Students will understand that what readers learn depends on what they know or don’t know. They will recognize that thinking about what they already know will help them understand new information. They will also recognize that some of their background knowledge might be inaccurate. Reading can clear up misconceptions and change thinking. Model with Summer ofthe Shark (available in Harvey resource), using the anchor chart “What I know/What I already Learned”. Students will record new learning and discuss misconceptions. (Consider using post it notes to record all “knowns” on class chart for model so that misconceptions can be moved to the “What I Learned” column and/or corrected. Correcting misconceptions will be a struggle for some third graders.) Students will practice by recording plant information on the “What I Know/What I Learned” chart. Partner work might facilitate this independent practice.
Minilessons from Stephanie Harvey’s Comprehension Toolkit Book 3 – In this group of lessons, students will ask thoughtful and insightful questions of the text which will enrich the reading experience and lead to deeper understanding.
Sessions 7-8: Question the Text
Students will ask questions as they read to understand that good readers question the text. They will stop and notice when their questions are answered and recognize that not all of our questions are answered when they read. Teacher will use the book The Mary Celeste: An Unsolved Mystery from History by Jane Yolen. As you read together, jot down on sticky notes questions and ask kids to jot their own questions. Stop reading if an answer is found and record it. A question/answer chart will help with this process. For independent practice, students will develop their own question/answer chart as they work with a plant text. Note that questions that are marked “NA” (no answer) may be pursued in other texts. Please allot sufficient for finding answers in multiple texts or talking with others.
Sessions 9-10: Read to Discover Answers
Students will keep their questions in mind as they read to search for information that extends their learning and understand that we arrive at answers to our questions using a variety of strategies (skimming and scanning, inferring, sharing and discussing background knowledge, doing further research). Co-create a chart listing strategies for answering questions.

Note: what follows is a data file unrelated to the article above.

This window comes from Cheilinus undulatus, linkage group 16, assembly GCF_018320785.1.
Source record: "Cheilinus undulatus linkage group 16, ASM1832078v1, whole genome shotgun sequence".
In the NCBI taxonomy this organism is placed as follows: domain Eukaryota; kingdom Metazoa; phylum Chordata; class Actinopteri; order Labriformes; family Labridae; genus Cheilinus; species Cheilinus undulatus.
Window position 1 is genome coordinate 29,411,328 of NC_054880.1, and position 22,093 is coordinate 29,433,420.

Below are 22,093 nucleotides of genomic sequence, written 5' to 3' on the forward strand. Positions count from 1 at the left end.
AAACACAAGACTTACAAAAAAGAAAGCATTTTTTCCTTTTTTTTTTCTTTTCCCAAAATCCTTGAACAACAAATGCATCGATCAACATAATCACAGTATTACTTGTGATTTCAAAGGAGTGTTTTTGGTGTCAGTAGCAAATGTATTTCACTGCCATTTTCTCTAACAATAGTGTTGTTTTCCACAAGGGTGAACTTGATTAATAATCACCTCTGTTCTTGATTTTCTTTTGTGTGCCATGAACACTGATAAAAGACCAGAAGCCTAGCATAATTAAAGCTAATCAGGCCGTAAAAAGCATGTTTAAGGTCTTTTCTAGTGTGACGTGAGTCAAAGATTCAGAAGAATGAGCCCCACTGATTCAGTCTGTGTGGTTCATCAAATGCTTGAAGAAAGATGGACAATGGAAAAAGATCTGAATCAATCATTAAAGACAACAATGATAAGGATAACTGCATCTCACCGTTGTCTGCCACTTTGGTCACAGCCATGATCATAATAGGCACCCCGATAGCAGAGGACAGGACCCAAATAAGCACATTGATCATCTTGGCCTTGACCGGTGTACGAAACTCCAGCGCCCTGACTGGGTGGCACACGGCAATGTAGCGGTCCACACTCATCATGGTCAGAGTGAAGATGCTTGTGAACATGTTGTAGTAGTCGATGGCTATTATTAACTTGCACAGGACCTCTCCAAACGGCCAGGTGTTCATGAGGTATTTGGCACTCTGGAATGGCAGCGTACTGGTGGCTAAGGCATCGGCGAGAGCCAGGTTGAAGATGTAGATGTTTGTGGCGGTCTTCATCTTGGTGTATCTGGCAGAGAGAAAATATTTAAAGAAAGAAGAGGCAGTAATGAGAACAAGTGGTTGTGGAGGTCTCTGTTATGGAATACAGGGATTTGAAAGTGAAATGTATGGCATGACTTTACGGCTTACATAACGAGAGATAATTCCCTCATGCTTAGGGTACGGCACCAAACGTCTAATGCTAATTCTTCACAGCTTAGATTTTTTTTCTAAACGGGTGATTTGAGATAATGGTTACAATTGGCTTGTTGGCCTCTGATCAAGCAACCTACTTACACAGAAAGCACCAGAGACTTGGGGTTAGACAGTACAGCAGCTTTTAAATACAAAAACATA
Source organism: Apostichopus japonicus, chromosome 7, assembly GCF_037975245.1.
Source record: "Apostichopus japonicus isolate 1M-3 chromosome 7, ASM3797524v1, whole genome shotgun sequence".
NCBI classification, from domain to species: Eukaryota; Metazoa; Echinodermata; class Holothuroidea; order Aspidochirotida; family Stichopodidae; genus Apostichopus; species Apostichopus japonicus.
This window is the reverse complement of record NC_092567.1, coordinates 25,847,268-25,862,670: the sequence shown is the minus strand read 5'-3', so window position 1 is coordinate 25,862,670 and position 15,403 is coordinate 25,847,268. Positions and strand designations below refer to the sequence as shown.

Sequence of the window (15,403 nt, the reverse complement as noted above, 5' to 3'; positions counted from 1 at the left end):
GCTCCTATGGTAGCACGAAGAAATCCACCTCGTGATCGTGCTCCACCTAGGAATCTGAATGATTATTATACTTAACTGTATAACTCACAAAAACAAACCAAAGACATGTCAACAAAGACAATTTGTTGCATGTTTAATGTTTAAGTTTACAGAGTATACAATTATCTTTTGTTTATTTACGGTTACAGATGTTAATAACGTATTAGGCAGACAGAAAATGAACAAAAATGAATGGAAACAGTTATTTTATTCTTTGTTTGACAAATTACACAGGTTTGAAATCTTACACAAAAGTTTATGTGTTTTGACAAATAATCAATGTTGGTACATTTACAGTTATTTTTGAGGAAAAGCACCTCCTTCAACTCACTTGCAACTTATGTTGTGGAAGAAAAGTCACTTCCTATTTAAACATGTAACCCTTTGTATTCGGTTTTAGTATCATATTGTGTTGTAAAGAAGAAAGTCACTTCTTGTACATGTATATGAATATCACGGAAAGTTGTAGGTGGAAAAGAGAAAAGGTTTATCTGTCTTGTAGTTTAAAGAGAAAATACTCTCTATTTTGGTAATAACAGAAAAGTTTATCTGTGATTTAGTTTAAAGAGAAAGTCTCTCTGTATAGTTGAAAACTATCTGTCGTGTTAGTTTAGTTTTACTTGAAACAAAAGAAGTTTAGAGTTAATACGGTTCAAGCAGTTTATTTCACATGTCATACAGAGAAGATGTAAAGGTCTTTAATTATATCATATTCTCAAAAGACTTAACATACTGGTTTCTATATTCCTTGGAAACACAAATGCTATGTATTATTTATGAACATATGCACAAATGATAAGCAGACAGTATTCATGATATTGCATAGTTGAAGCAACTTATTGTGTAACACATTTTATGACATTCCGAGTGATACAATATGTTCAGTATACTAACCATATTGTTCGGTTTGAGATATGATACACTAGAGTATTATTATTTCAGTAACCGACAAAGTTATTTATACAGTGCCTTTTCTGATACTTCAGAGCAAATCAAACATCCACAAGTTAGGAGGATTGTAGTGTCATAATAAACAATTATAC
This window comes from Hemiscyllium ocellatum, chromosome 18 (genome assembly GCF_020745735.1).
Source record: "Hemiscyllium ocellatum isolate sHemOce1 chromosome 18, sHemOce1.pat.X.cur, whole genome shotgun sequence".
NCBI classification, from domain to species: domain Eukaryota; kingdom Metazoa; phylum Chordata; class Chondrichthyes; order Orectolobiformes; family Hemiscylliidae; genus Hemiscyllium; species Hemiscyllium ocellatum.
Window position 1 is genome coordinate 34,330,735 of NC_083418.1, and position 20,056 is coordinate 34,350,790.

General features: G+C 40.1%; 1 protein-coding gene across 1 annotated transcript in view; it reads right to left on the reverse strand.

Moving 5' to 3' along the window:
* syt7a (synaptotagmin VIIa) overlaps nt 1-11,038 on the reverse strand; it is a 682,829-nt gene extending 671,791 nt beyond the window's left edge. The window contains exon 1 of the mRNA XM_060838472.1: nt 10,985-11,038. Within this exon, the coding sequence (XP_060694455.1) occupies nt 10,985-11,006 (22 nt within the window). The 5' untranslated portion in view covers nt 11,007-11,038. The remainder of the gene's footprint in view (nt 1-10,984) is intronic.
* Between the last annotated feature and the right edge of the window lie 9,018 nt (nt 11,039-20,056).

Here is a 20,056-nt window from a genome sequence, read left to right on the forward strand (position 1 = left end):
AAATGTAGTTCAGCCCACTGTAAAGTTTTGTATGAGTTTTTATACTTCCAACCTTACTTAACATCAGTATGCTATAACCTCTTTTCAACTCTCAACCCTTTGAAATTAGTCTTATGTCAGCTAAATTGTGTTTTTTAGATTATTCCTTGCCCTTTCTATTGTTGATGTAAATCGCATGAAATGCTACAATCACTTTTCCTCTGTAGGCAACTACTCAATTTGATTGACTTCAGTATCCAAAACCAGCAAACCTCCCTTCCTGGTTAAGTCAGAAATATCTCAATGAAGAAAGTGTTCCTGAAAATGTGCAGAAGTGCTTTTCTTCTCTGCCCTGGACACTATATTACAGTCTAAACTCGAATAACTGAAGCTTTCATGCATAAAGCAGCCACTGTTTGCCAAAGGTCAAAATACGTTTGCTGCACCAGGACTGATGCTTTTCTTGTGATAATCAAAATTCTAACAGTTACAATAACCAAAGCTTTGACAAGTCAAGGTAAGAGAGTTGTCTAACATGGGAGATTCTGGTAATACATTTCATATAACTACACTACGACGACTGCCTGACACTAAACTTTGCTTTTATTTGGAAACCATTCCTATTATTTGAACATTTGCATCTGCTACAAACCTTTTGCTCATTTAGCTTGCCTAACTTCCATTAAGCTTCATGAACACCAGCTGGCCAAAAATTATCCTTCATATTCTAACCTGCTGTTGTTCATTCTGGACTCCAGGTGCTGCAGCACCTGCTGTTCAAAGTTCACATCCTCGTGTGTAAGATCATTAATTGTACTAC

Model with First on the Moon by Barbara Hehner, asking questions, recording answers and writing down strategies used.
Students will practice independently in their plant books using a three-column chart (question, answer, strategy). Note that students may need extra time to track down answers to questions that did not appear in the text they read.
Sessions 11-12: Ask Questions to Expand Thinking
Students will learn new information and relate it to their questions. They will ask questions to resolve confusion and better understand complicated ideas and issues. They will understand that questions can lead to more thoughtful learning and further investigation. Model using The Story of Ruby Bridges by Robert Coles. Co-create a two-column anchor chart “What
We are Learning/ What we are Wondering About”. Model using your own innerconversation. Students practice using their plant books.
NOTE: The “What we are Wondering About” column can become longer written responses to text. Lingering questions might provide opportunities for further research.
Sessions 13-14: Culminating Activity
“Using all that you have learned about gardening and plants. Revise your plan. Sketch and label plans for a garden you could plant. Write how you would care for your garden to be sure it is thriving.”
Session 15: Assessment using “Elephants in Africa” “The Eye of the Storm”
Opportunities for Differentiation
“What will we do differently with students who already know, who partially know, and/or who don’t know?”
The scenario here is picked to support science concepts. Other content can be used in place of plants:
What animals could you include in an outdoor petting zoo in Rochester?
How can you conserve water? Reduce waste? Etc.
Lightening by Stephen Kramer
The Mary Celeste: An Unsolved Mystery from History by Jane Yolen
The Story of Ruby Bridges by Robert Coles (the special anniversary issue is a paperback)
How Plants Survive (Newbridge)
Time for Kids: Plants!
How Plants Grow (Heinemann)
Roots Shoots Buckets and Boots by Sharon Lovejoy
Grow It Cook It (DK book)
Grow It Cook It with Kids
Kids in the Garden; Growing Plants for Food and Fun
From Seed to Plant by Gail Gibbons
The Vegetables We Eat by Gail Gibbons
Summer of the Sharks (Time for Kids)
First on the Moon (And I Was There Book) by Barbara Hehner
http://blogs.cornell.edu/horticulture/vegetables/ local Cornell Cooperative (this is the best teacher resource)
http://mycce.org/monroe/ (4H - Monroe County Extension of the Cornell Cooperative)
Minilessons listed are outlined in details in The Comprehension Tool Kit by S. Harvey and A. Goudvis: Books 2 and 3
Grade Three Scott Foresman Textbook: Unit 2, Whole Wide World has several texts for additional practice
Use KidsSearch or another database to find many articles on plants that will provide additional opportunities for practice
Seed packets and plant stakes from gardening stores